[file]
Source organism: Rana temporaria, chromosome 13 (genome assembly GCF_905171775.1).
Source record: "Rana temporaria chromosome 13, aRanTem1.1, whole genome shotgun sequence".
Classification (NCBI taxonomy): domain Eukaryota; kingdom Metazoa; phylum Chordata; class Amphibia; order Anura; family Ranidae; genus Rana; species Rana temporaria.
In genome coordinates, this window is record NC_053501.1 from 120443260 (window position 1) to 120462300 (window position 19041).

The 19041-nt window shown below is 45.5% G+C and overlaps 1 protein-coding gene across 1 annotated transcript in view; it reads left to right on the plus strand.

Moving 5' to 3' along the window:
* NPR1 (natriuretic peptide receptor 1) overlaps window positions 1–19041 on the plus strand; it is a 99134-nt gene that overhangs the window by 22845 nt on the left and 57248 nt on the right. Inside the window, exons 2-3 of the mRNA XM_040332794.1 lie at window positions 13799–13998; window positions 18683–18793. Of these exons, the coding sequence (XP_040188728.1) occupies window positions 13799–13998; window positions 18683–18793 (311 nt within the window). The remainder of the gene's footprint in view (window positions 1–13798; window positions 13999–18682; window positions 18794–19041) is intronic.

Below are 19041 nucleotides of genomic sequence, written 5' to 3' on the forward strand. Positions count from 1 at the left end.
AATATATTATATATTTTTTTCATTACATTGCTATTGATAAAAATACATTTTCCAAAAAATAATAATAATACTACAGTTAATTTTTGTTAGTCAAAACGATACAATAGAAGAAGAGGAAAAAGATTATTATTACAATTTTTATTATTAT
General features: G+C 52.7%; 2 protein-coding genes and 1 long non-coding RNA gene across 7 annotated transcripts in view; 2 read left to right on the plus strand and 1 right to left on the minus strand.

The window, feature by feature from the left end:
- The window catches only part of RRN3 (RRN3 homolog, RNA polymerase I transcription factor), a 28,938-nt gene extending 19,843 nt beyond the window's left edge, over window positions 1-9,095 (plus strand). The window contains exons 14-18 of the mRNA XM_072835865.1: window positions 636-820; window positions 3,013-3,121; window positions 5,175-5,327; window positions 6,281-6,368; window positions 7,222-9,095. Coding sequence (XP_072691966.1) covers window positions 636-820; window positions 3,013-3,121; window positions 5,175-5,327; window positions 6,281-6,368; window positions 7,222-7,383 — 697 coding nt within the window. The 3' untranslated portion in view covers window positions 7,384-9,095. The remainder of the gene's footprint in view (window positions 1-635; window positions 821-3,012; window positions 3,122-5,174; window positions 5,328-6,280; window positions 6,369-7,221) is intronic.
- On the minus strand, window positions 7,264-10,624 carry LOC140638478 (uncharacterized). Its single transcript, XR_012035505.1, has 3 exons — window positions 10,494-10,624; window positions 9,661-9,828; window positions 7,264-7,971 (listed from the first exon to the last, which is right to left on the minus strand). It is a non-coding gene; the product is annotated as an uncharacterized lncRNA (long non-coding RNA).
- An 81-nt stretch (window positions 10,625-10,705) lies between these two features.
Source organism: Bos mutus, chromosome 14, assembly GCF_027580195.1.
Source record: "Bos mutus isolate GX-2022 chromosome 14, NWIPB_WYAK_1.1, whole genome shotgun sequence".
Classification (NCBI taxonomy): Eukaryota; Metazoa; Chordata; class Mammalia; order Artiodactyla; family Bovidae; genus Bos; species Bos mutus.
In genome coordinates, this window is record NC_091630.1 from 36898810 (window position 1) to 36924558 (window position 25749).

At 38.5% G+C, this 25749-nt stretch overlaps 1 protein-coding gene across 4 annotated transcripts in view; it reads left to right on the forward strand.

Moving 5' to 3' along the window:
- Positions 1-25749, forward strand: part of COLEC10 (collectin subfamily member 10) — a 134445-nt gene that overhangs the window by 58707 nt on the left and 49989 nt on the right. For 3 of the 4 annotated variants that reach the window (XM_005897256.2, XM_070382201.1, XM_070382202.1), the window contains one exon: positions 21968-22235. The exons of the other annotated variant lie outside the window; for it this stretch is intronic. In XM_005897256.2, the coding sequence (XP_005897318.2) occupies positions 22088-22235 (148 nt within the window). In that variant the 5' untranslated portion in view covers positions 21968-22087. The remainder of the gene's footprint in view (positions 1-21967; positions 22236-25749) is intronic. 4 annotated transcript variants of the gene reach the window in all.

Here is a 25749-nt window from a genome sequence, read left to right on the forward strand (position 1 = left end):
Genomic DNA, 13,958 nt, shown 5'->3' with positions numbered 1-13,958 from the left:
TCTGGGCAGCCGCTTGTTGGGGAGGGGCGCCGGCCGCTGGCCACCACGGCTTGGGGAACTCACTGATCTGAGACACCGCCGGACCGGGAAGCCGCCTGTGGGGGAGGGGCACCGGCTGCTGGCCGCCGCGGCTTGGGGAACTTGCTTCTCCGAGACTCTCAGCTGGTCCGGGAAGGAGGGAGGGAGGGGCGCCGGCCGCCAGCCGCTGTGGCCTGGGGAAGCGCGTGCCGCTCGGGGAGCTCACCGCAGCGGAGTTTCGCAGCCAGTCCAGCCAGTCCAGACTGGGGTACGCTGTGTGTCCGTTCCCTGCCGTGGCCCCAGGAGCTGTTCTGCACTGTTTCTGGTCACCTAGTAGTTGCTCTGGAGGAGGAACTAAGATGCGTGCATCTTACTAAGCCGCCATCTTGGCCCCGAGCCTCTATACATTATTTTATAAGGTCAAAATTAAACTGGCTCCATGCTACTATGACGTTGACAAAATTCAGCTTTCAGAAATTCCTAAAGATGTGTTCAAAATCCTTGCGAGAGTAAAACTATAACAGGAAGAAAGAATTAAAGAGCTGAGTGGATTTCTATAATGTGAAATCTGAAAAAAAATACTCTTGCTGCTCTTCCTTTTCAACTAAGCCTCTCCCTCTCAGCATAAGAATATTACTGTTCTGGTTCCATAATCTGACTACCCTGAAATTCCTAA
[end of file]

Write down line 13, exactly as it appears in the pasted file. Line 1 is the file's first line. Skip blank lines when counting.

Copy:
- On the minus strand, window positions 7,264-10,624 carry LOC140638478 (uncharacterized). Its single transcript, XR_012035505.1, has 3 exons — window positions 10,494-10,624; window positions 9,661-9,828; window positions 7,264-7,971 (listed from the first exon to the last, which is right to left on the minus strand). It is a non-coding gene; the product is annotated as an uncharacterized lncRNA (long non-coding RNA).